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England’s first female chief medical officer steps down

England’s first female chief medical officer steps down
By Valeria Fiore Reporter
11 February 2019

Professor Dame Sally Davies will step down from her role of chief medical officer (CMO) for England and chief medical advisor to the UK Government, the Department of Health and Social Care (DHSC) has announced.

Professor Davis was appointed CMO in 2010.

She will leave her current role in September and will become the first female master of Trinity College Cambridge on 8 October.

A consultant haematologist in the NHS for 30 years, Professor Davies was also the first UK medical practitioner to focus on sickle cell disease – a group of conditions affecting red blood cells.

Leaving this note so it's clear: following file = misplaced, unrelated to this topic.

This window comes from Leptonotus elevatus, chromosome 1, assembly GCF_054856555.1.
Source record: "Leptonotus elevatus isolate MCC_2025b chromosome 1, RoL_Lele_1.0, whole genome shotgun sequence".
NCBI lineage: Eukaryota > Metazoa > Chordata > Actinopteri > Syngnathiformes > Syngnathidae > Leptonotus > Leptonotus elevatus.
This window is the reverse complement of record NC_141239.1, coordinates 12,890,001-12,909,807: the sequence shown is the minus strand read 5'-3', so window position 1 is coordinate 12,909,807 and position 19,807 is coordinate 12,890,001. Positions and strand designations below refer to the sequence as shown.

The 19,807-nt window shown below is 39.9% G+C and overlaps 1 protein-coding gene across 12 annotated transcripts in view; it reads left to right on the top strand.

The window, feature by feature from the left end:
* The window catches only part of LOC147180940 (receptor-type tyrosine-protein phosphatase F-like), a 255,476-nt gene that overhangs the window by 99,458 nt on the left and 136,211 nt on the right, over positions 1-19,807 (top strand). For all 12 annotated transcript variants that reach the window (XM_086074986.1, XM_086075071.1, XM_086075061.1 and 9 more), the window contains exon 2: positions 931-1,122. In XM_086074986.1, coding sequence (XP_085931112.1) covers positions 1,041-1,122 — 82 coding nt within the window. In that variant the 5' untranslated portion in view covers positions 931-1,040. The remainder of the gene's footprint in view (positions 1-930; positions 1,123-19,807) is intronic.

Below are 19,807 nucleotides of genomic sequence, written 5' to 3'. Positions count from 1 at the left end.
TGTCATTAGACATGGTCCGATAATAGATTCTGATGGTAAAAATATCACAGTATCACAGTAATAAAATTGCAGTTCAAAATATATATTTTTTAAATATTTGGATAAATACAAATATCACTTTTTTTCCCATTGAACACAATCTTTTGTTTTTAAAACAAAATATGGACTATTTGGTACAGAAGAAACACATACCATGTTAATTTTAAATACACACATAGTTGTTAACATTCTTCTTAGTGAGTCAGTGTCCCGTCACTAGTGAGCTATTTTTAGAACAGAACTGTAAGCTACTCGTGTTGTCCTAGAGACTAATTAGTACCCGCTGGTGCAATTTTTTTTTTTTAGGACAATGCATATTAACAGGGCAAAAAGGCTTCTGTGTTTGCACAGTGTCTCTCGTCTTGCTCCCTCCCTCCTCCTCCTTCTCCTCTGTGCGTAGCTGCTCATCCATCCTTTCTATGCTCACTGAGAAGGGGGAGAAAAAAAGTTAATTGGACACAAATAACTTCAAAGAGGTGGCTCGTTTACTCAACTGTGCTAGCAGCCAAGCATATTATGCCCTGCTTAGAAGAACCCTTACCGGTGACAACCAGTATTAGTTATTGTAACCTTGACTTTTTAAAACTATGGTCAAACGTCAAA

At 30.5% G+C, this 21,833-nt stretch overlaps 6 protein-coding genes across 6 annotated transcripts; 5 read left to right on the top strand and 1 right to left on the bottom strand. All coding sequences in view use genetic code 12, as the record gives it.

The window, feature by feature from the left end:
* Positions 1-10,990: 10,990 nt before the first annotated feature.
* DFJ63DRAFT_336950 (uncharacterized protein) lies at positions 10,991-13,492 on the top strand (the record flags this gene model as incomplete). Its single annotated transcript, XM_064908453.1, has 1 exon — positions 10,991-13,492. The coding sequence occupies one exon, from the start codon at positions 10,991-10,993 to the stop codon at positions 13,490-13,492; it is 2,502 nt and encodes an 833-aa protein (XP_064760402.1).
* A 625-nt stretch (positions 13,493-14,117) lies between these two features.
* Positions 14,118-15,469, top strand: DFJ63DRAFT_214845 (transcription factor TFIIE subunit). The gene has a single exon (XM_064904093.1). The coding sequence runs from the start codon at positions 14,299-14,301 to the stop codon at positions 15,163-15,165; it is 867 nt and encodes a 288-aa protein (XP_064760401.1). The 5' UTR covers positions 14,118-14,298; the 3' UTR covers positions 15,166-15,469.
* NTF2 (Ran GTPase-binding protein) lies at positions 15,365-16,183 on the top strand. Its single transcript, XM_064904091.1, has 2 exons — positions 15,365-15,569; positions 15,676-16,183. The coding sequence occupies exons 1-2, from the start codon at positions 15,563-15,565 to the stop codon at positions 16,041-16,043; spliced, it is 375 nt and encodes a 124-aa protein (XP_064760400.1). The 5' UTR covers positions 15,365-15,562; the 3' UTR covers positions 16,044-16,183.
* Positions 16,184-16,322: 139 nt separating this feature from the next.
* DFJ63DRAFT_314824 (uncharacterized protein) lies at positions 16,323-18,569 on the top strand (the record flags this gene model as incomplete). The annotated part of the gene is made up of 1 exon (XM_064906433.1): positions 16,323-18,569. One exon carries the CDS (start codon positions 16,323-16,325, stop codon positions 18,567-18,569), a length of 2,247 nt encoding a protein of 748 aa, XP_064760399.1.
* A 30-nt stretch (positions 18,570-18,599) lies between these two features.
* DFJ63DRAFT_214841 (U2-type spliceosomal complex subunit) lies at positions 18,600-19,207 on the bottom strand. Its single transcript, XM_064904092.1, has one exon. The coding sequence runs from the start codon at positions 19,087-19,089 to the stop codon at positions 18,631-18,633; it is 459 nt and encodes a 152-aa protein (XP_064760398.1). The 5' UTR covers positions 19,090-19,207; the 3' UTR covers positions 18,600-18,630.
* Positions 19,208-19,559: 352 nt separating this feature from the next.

Professor Davis created the National Institute for Health Research and played a key part in the establishment of Genomics England.

She is also well-known for her efforts in the fight against antimicrobial resistance, informing the UK’s response to health emergencies such as Ebola, pandemic flu, and the Novichok attack.

Professor Davies said: ‘It has been an honour to be the first female chief medical officer. I have enjoyed it from the start, and I will continue to do so right up until I finish.

‘I am delighted to be appointed as master of Trinity College following a distinguished list of predecessors and as the first woman.’

Health and Social Care Secretary Matt Hancock said: ’Sally Davies has been a dedicated public servant and a driving force for improving the health of the nation.

‘She has led the fight against antibiotic resistance and public health risks, and has pioneered world-leading action across a whole range of areas. She’s been not just England’s CMO but led thinking around the world.’

The DHSC said that they will shortly begin an external recruitment process to select Professor Davies’ successor.

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